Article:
While the year of democracy began with something of a farce in Bangladesh, far more credible elections will be held this weekend in Taiwan. Given how China may react to the result – as well as Taiwan’s significance as an Indo-Pacific player in its own regard – these elections are highly consequential. For Australia there are a number of potential implications that are vital to Canberra’s national interests.
The first is the obvious threat to cross-strait relations from Beijing’s response to the result. It is likely that should Democratic Progressive Party (DPP) presidential candidate Lai Ching-te, also known as William Lai, be victorious, the Chinese Communist Party will feel the need to demonstrate its disapproval with a show of force. Such shows of force are disturbing in and of themselves, but they can have considerable effect on the normal sea lines of communication in Northeast Asia that are critical to Australia’s prosperity.
Northeast Asia sees the bulk of Australia’s trade – which is almost exclusively conducted by sea. China, Japan and South Korea are three of Australia’s four largest trading partners, and Taiwan is seventh. This makes stability in the region of critical importance to Canberra. It’s estimated that an invasion of Taiwan would have a $10 trillion impact on the global economy; yet even threats, as well as maritime and airspace incursions, can provoke enormous uncertainty to businesses and raise the costs – both financial and opportunity – of regular trade.
Beyond Beijing’s response to the election results, the different approaches to Taiwan’s unique status by the two largest parties – the DPP and the Kuomintang (KMT) – will be consequential for Australia. The DPP’s signature approach to international relations since 2016 has been the New Southbound Policy. The policy is designed to diversify Taiwan’s economic – and cultural – exchanges away from China, instead focusing on ASEAN, South Asia, Australia, and New Zealand.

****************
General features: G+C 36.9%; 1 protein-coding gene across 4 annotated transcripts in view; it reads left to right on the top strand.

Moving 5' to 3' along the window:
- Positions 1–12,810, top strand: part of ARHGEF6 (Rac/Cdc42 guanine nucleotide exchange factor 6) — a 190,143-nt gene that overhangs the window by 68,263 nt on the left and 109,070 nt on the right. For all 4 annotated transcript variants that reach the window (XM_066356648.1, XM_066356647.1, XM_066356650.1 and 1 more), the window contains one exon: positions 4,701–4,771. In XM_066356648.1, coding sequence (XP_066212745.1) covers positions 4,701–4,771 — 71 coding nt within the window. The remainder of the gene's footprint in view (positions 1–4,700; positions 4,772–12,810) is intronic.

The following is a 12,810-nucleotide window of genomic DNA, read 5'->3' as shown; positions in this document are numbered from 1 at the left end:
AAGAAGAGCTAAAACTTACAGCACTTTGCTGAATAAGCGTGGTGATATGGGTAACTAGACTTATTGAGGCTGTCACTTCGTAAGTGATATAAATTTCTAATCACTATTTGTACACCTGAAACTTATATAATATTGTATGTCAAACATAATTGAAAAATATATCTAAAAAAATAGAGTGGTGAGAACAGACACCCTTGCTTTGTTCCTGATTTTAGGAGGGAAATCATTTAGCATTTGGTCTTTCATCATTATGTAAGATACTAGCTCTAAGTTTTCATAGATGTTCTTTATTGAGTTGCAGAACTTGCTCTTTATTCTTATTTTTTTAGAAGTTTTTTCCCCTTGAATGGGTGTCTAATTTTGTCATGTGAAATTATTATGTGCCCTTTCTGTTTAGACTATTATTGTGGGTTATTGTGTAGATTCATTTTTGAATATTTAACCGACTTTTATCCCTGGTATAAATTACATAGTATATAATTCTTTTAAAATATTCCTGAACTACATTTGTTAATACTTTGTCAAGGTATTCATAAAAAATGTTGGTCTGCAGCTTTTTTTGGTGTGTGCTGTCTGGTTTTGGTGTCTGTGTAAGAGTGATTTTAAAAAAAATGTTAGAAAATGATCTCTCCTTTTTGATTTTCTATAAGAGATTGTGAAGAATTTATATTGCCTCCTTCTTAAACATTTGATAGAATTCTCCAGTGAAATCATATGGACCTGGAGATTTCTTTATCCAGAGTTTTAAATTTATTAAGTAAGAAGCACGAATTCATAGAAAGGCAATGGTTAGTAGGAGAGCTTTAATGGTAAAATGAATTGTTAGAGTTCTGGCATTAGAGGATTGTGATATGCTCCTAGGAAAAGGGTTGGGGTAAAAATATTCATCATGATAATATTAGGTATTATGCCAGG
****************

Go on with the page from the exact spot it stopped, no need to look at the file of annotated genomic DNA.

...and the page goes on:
The idea behind the policy has not only been to be less economically reliant on Beijing – with its often temperamental approach to trade – but to create a critical mass of interests within the Indo-Pacific that are invested in preserving the status quo across the Taiwan Strait. The hope is that if enough countries in the region see their own national interests in Taiwan’s current freedom, then this will create a powerful deterrent to Beijing.
The New Southbound Policy has been advantageous to Australia. There has been significant growth in Australia’s investment in Taiwan over the past five years, and Australia has become Taiwan’s largest energy supplier, which means that Australia is literally powering a great deal of Taiwan’s economic and other activity. Australia’s agricultural products have a major presence in the Taiwanese market (with Taiwan having a limited capacity to produce food locally), and according to a recent discussion paper from the Australia and New Zealand Chamber of Commerce in Taiwan, Australia has become the second most popular destination for Taiwanese students pursuing higher education.
However, the KMT has different ideas about how best to deter a Chinese invasion. Their approach sees greater value in economic exchange with China, with the goal of creating a strong set of mutually beneficial exchanges that Beijing may not risk disrupting. Therefore it is likely that a KMT administration may be less enthusiastic about the New Southbound Policy, which could hinder the growth of these relationships. However, the KMT has indicated support for Taiwan joining the Comprehensive and Progressive Trans-Pacific Partnership (CPTPP) – something Taipei has sought Australia’s support for.
Less enthusiasm for the New Southbound Policy may have some negative effect on the continued expansion of the Australia-Taiwan relationship. However, Australia’s friendly and sympathetic relationship with Taiwan is not based on any particular party being in power, and whatever new policies arise from the result of the election, Canberra will make the necessary adjustments and efforts to negotiate them.
What is most important to Australia is that the status quo is maintained across the Taiwan Strait. How Taiwan best sees fit to manage cross-strait relations is a matter for Taiwan’s elected representatives. As the state most likely to disrupt the status quo, the greater responsibility for stability in the region falls on China.
What is of further interest to Australia from Taiwan’s elections is understanding the tools used to disrupt Taiwan’s democracy, which could provide lessons for Australia. Taiwan is at the forefront of what Foreign Minister Joseph Wu calls “cognitive warfare” – relentless attempts at creating social distrust in Taiwan’s institutions. Australia is resilient, but not completely immune, to these kinds of attacks, and as the year of democracy progresses how successful those hostile to democracy are will be keenly watched from Canberra.